# Is disturbance propagation velocity equal to wave velocity in a solid body?

How do the disturbance propagation velocity and wave propagation velocity relate to each other?

To explain my question in details I will describe the following situation from the theory of acoustic waves in solid bodies.

A one-dimensional chain of $N$ identical atoms at distances $a$ from each other is considered, so that total chain length $L_c = Na$, allowed set of $N$ wave numbers $k_i=f(L_c,i)$, where i=1,2,..N, corresponding allowed set of $N$ angular frequencies $\omega_i = f(k_i)$ and $N$ wave lengths $L_i = f(k_i)$.

Maximal wave length is $L_{max} = Na = L_c$ in accordance with Born-Karman boundary conditions. Thus we can calculate corresponding to $L_{max}$ minimal possible natural frequency of the chain $\omega_{ min}$.

Phase velocity of the acoustic wave is ${v_p}_{(\omega = 0)}$ at $\omega = 0$. Group velocity is ${v_g}_{(\omega = 0)}$ at $\omega = 0$.

For any other allowed wave number $k_i$ and corresponding frequency $\omega_i$ we obtain corresponding smaller velocities ${v_g}_{(\omega>0)}<{v_g}_{(\omega = 0)}$ and ${v_p}_{(\omega>0)}<{v_p}_{(\omega = 0)}$.

That means that also for an oscillation at the smallest possible natural frequency $\omega_{min}$ (i.e. at wave length $L_{max}$) we will have ${v_g}_{(\omega = \omega_{min})}<{v_g}_{(\omega = 0)}$ and ${v_p}_{(\omega = \omega_{min})}<{v_p}_{(\omega = 0)}$.

Now let's consider the following situation. An initial disturbance propagates in the chain with some velocity $v_{dist}$.

While it propagates, we still do not know the length of the chain $L_c$. Thus we cannot calculate $L_{max}$ and $\omega_{ min}$, and also ${v_g}_{(\omega = \omega_{min})}$ and ${v_p}_{(\omega = \omega_{min})}$ are thus unknown.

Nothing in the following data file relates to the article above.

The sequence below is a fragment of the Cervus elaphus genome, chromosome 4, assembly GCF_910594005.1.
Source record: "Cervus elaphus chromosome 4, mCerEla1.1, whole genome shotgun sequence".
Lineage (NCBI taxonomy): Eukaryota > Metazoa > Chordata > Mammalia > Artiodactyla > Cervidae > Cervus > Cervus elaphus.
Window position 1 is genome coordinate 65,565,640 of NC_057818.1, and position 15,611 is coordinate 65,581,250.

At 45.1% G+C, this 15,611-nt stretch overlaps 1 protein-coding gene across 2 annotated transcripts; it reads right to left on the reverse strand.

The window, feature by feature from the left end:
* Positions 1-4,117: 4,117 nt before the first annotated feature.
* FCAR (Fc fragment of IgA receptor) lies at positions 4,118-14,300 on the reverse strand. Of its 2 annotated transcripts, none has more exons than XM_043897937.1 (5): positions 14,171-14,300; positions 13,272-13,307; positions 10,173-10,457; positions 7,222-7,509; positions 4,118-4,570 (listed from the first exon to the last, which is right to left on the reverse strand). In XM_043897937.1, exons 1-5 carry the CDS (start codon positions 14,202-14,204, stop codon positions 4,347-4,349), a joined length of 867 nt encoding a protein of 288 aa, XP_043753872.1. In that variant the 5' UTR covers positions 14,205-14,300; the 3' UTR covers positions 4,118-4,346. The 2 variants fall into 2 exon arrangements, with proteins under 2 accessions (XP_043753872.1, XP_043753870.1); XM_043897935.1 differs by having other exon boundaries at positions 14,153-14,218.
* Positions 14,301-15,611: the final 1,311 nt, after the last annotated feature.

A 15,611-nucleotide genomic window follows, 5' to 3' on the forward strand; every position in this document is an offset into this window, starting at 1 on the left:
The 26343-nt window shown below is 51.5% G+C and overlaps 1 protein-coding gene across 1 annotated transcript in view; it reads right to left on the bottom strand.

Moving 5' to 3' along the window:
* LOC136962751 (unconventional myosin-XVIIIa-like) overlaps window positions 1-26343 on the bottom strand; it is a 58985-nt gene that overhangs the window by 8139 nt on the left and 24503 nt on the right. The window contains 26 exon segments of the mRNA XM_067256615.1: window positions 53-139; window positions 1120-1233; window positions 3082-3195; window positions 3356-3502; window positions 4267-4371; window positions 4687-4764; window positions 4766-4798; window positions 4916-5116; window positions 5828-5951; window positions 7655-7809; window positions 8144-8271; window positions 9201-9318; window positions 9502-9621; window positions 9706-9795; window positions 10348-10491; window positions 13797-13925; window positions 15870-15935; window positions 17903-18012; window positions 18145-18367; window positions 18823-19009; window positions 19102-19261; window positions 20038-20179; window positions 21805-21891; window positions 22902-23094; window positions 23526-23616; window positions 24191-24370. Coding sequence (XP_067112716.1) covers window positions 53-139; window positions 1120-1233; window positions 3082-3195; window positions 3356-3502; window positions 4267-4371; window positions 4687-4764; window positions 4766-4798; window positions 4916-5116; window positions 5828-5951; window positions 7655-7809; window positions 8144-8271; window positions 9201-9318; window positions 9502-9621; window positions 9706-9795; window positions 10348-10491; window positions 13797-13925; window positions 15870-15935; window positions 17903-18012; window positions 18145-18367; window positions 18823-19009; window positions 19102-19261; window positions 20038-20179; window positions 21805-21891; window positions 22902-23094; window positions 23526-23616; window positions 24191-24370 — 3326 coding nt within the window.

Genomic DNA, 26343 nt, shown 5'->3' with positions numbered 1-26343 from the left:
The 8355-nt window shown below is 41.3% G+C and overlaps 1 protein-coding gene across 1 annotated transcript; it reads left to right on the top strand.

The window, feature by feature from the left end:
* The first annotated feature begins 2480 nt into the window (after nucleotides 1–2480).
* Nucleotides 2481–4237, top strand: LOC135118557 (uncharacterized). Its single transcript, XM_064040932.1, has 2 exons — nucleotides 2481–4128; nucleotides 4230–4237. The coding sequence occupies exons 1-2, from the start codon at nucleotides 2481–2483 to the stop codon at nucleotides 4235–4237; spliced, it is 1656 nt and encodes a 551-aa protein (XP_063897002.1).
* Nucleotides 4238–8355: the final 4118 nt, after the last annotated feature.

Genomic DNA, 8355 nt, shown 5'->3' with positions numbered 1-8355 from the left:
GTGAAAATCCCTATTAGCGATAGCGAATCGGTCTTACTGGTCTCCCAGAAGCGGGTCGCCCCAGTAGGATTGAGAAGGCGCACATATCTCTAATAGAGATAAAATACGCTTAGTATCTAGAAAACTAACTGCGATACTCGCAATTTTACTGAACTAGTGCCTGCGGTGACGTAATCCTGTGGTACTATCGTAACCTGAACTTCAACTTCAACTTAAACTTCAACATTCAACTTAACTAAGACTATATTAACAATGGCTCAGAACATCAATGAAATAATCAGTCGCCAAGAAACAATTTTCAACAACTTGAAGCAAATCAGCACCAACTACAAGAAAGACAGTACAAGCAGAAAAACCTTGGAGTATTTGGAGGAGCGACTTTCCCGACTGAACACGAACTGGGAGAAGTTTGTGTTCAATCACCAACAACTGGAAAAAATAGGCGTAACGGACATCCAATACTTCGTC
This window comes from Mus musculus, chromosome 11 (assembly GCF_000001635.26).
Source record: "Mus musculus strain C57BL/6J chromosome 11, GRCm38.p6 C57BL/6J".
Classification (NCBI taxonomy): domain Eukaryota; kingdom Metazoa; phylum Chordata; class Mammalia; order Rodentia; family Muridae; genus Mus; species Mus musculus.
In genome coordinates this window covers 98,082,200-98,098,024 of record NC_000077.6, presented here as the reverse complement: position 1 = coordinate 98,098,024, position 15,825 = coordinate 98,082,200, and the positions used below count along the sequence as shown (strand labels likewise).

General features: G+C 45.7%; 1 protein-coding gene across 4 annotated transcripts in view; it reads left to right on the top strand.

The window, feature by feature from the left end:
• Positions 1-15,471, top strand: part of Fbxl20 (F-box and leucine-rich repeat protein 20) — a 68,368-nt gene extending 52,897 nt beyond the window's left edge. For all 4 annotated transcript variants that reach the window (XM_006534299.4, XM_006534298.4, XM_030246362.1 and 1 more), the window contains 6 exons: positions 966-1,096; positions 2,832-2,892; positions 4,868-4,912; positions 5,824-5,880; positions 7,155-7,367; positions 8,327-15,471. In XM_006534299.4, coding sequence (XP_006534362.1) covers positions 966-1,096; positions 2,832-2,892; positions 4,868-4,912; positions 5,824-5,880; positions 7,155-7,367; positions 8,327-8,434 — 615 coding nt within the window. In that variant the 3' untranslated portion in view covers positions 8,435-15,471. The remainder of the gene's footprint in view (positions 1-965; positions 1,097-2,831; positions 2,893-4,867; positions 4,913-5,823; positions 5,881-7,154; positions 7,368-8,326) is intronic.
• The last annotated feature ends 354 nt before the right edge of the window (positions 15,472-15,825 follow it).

Then the wave reaches the boundary. Now we know the length of the chain $L_c\Rightarrow$ can calculate $L_{max}$, $\omega_{min}$, ${v_g}_{(\omega = \omega_{min})}$, ${v_p}_{(\omega = \omega_{min})}$.

Now the wave is reflected from the boundary. The reflected wave propagates in opposite direction at velocity $v_{refl}$.

If the energy of the initial disturbance was enough to excite vibration at the minimal natural frequency $\omega_{ min}$, then vibration of the chain takes place with corresponding phase ${v_p}_{(\omega = \omega_{min})}$ and group ${v_g}_{(\omega = \omega_{min})}$ velocities.

The question is if the initial disturbance propagation velocity $v_{dist}$ is equal to phase velocity ${v_p}_{(\omega = 0)}$ corresponding to frequency $\omega = 0$ or to phase velocity ${v_p}_{(\omega = \omega_{min})}$ corresponding to frequency $\omega = \omega_{min}$, or is there another relation between $v_{dist}$, $v_{refl}$ and ${v_p}_{(\omega)}$ or ${v_g}_{(\omega)}$ ?

Thanks very-very much for all answers!